10. Chad Dickerson, Etsy CEO, spoke to going pro without losing soul and how the company is approaching it’s 10th birthday fresh on the heels of its recent IPO. He plugged the benefits of being a B Corp, and how their team is SO Brooklyn that employees volunteer each week to bike-deliver the company’s compost out to a farm in Red Hook. Did you know Etsy sellers can opt into wholesale deals with Whole Foods and Nordstroms? Plus 86% of Etsy sellers are women – go girls! Think on this: if you come up with an original creative concept but use a 3D printer to create it, can your item still be considered hand-made?
  11. Pro-skater Rodney Mullen’s final words of wisdom sum up entrepreneurship best: “Most of what we do is fall – the best skaters are the best fallers” and “Whatever you do, don’t think about it too much.”

I schmoozed up a storm (without losing my voice, yay!) and plugged Praytell as much as humanly possible. All in all, the day was inspiring and knowledge-filled. It was amazing to rub elbows with the future of tech. It felt like being in the right place at the right time. After all, I was happily representing the future of PR.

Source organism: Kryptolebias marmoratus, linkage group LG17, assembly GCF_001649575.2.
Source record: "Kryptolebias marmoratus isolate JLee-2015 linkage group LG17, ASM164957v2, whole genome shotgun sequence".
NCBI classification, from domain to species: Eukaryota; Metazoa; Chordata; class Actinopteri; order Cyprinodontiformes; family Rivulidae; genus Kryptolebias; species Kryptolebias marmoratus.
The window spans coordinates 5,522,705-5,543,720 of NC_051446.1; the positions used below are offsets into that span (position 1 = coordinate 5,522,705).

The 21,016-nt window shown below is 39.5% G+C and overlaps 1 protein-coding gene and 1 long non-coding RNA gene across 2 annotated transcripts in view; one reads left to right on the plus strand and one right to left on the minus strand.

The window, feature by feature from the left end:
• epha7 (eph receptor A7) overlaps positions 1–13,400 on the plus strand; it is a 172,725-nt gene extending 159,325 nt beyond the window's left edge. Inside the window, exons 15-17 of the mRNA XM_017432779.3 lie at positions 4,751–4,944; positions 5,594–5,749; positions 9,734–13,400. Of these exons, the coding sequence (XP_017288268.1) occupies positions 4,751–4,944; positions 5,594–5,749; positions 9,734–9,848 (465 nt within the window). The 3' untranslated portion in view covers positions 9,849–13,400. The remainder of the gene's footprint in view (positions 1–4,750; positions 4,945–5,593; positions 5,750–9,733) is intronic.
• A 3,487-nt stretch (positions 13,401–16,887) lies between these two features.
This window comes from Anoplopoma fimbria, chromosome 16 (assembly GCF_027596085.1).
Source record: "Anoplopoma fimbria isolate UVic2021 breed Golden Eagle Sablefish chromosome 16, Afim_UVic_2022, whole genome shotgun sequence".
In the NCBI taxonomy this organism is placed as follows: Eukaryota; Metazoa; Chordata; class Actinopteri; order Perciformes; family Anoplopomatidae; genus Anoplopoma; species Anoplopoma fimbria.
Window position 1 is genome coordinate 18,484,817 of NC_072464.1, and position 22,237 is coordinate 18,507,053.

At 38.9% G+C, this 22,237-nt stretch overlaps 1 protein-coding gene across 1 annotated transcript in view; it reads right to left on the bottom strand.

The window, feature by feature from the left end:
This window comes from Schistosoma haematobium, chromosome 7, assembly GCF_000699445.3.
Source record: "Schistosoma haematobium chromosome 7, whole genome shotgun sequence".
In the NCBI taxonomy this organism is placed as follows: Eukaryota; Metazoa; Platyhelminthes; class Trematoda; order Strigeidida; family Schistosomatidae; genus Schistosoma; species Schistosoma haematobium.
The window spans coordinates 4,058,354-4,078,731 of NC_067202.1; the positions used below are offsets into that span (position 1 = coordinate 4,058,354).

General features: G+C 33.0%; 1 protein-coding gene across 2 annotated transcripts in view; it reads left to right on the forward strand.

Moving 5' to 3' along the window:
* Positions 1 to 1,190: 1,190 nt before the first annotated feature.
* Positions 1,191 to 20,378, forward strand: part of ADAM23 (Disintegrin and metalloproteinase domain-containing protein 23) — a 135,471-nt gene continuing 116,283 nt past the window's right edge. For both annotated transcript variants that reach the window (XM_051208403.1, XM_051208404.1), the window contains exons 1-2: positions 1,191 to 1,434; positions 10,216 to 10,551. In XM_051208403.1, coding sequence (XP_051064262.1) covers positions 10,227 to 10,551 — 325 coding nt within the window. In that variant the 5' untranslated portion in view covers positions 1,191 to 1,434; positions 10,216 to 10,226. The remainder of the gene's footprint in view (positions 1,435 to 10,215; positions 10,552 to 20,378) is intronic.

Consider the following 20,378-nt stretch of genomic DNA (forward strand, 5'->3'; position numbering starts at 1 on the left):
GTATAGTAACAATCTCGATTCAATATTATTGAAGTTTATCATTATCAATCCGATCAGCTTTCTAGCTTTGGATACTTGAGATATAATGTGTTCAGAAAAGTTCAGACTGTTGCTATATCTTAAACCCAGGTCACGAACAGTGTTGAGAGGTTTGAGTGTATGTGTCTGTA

WIRED

What Ever Happened to Field Trips?

I can’t remember the last time I went on a real field trip – maybe back in college? It seems like it all happened a long time ago. Back in the day at Hoover Middle School, me and 800 of my closest 8th grade friends were taken to the Exploratorium on the free day as our 8th grade graduation field trip. Classic SF middle school jam if I do say so myself. In high school I went on solo lead field trips to visit my friends at other schools down the block and sometimes as far away as Lowell, which was all the way across the city. Anything to get my Sunset snacks at Victor’s Bakery, Panda Express at Stonestown or UCSF on Parnassus. So many memories.